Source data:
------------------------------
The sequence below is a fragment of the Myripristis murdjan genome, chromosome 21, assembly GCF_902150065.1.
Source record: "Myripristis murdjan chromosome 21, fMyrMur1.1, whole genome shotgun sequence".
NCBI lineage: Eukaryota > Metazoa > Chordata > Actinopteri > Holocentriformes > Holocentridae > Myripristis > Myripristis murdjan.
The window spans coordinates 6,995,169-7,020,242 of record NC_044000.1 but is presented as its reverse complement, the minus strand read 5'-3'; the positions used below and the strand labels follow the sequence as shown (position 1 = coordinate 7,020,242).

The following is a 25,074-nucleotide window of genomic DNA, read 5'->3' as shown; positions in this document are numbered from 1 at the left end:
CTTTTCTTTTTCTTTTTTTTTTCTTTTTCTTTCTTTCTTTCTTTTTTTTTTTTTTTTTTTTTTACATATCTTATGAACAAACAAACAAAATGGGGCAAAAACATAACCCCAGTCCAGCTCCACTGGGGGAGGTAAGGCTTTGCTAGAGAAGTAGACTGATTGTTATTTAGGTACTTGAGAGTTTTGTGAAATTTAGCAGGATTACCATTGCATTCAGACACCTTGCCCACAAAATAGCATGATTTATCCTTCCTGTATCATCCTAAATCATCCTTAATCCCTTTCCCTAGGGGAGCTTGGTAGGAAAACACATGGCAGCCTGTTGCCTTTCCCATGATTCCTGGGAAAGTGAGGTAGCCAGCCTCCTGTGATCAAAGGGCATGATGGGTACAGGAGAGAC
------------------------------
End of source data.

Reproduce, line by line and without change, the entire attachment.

The sequence below is a fragment of the Myripristis murdjan genome, chromosome 21, assembly GCF_902150065.1.
Source record: "Myripristis murdjan chromosome 21, fMyrMur1.1, whole genome shotgun sequence".
NCBI lineage: Eukaryota > Metazoa > Chordata > Actinopteri > Holocentriformes > Holocentridae > Myripristis > Myripristis murdjan.
The window spans coordinates 6,995,169-7,020,242 of record NC_044000.1 but is presented as its reverse complement, the minus strand read 5'-3'; the positions used below and the strand labels follow the sequence as shown (position 1 = coordinate 7,020,242).

The following is a 25,074-nucleotide window of genomic DNA, read 5'->3' as shown; positions in this document are numbered from 1 at the left end:
CTTTTCTTTTTCTTTTTTTTTTCTTTTTCTTTCTTTCTTTCTTTTTTTTTTTTTTTTTTTTTTACATATCTTATGAACAAACAAACAAAATGGGGCAAAAACATAACCCCAGTCCAGCTCCACTGGGGGAGGTAAGGCTTTGCTAGAGAAGTAGACTGATTGTTATTTAGGTACTTGAGAGTTTTGTGAAATTTAGCAGGATTACCATTGCATTCAGACACCTTGCCCACAAAATAGCATGATTTATCCTTCCTGTATCATCCTAAATCATCCTTAATCCCTTTCCCTAGGGGAGCTTGGTAGGAAAACACATGGCAGCCTGTTGCCTTTCCCATGATTCCTGGGAAAGTGAGGTAGCCAGCCTCCTGTGATCAAAGGGCATGATGGGTACAGGAGAGAC